Champions League: Liverpool, Man City must pass Madrid test to reaffirm Premier League's dominance
In a straight shootout between Europe’s big five leagues, Premier League clubs will see the Champions League last 16 as a big opportunity to assert the nation’s dominance in the competition, writes Michael Hincks.
June’s Champions League final between Liverpool and Tottenham was the first sign that English football is back on top in Europe.
Liverpool’s victory ended English football’s seven-year wait for a Champions League winner, while the Reds’ losing appearance in the 2018 final to Real Madrid was the first time a Premier League side had made the showpiece since Chelsea lifted the trophy in 2012.
Sergio Ramos of Real Madrid celebrates with The Champions League trophy after the UEFA Champions League Final between Juventus and Real Madrid at National Stadium of Wales on June 3, 2017 in Cardiff, Wales.
Image credit: Getty Images
Between 2014 and 2018 – after Bayern beat Dortmund in 203 – it was very much Spain, and Real Madrid in particular, who ruled the roost.
Real won four Champions Leagues in five years – beating Atletico in two finals – while Barcelona claimed the treble in 2015.
This reign swiftly came to an end earlier this year when Barcelona became Spain’s sole representatives in the 2018-19 quarter-finals after both Madrid sides crashed out in the last 16. English clubs, meanwhile, had four sides in the last eight.
Liverpool fans will happily tell you what happened next.
Virgil van Dijk of Liverpool lifts the Champions League Trophy
Image credit: Getty Images
Champions League glory could yet herald a new dynasty for Liverpool under Jurgen Klopp, but the Premier League will only underline its continent-wide dominance if its four clubs can make the last eight once again.
And it would be a big ask. While Liverpool face Atletico Madrid, Manchester City must overcome Real Madrid. Chelsea, meanwhile, face Bayern Munich, and Tottenham come up against RB Leipzig.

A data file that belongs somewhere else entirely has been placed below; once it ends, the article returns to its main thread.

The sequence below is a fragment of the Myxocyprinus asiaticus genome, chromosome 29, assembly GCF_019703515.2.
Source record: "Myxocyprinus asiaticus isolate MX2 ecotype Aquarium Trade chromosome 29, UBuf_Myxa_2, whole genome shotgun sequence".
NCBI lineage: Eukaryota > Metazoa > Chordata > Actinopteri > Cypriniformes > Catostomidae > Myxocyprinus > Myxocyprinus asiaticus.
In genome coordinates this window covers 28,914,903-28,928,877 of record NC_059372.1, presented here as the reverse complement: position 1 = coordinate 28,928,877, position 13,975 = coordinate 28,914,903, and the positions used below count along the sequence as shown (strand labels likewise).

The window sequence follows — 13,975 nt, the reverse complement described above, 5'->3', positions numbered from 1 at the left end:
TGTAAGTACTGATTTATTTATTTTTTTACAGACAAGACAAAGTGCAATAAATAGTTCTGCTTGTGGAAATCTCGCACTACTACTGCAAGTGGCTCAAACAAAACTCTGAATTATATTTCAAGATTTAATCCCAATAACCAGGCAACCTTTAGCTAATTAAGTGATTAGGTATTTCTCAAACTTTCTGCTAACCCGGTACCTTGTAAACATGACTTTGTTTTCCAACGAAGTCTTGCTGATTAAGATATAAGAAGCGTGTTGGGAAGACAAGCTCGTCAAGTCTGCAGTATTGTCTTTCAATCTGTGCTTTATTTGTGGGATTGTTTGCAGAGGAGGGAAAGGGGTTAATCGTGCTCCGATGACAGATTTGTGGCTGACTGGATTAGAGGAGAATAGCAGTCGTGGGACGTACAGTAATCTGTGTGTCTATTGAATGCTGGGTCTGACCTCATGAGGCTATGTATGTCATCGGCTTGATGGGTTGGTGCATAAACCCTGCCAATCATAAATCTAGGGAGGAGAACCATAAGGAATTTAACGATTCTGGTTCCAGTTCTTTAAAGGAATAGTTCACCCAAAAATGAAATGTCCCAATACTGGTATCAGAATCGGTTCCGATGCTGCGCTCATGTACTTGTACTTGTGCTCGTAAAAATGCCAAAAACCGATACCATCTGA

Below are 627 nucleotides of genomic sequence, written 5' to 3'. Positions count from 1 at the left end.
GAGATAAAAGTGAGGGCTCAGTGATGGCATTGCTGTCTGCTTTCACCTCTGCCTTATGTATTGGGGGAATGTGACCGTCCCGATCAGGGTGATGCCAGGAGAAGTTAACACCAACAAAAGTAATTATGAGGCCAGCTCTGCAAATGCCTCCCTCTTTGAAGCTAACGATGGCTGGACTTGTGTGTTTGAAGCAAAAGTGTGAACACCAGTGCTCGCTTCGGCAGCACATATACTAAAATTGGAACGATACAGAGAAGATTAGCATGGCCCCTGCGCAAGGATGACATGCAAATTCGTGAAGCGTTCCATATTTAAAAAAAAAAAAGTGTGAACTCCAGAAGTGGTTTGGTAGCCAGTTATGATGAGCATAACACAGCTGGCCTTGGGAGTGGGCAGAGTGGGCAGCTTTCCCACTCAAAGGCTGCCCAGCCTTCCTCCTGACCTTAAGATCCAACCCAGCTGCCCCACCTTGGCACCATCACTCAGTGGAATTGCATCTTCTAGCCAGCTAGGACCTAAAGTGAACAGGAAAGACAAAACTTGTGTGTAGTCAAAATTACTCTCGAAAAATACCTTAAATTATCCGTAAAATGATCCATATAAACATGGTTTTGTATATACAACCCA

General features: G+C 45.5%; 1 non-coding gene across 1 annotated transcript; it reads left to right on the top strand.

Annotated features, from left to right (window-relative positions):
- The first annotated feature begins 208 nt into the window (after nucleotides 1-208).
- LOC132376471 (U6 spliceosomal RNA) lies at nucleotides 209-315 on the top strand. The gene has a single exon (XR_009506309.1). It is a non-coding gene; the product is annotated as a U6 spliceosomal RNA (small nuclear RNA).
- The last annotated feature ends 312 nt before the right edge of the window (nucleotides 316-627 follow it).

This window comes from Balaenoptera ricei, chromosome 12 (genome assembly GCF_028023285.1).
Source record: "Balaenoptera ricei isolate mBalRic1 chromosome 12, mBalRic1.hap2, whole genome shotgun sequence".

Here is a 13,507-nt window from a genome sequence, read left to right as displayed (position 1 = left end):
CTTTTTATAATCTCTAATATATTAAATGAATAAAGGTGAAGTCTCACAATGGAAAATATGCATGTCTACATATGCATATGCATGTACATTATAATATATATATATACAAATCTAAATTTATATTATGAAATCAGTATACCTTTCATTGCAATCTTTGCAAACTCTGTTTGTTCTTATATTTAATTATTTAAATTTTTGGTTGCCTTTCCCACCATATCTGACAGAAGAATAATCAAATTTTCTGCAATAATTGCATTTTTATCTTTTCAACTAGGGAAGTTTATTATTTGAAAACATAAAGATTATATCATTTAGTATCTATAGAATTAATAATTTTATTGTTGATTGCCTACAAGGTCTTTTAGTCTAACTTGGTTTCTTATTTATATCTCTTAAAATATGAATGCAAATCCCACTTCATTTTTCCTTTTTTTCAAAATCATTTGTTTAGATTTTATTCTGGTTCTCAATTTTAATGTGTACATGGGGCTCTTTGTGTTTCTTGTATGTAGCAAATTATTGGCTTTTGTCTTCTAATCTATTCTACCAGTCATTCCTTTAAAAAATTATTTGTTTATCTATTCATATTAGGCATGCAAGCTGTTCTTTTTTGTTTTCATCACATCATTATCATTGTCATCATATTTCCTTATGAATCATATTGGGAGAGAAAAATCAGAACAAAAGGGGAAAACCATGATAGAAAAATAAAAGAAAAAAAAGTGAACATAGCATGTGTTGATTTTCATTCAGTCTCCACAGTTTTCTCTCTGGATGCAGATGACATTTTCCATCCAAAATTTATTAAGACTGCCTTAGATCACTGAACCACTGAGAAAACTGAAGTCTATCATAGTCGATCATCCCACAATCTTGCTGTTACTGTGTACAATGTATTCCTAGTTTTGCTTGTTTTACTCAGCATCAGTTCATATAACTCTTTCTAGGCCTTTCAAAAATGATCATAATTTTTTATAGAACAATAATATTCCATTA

CHAMPIONS LEAGUE LAST 16 DRAW
Borussia Dortmund v Paris Saint-Germain
Real Madrid v Manchester City
Atalanta v Valencia
Atletico Madrid v Liverpool
Chelsea v Bayern Munich
Lyon v Juventus
Tottenham v RB Leipzig
Napoli v Barcelona
It would certainly be a message of intent should Liverpool and City send the two Madrid sides packing, although equally, Real and Atletico will be aware that this is Spain’s chance to hit back.
Likewise for Germany, too. Bayern will have revenge on the mind when facing Chelsea, while Bundesliga leaders RB Leipzig will not fear a Tottenham side who lost 10-3 on aggregate to Bayern over two group-stage matches.
Of course, the name that falls under the winners’ column will ultimately dictate which nation had a year to celebrate in Europe. PSG and Juventus will certainly fancy their chances, particularly if big names tumble before the need to face them.
It all means that there could be anything from zero to four English clubs making it into the quarters, while Barcelona and Valencia – who face Napoli and Atalanta – will not be taking their opponents lightly either with Spain equally capable of boasting any number of clubs in the last eight.
Once again, the Champions League is unpredictable. There will be those boasting ‘I told you say’ in May, but no one is ever really sure in this competition. Istanbul is still a long way away.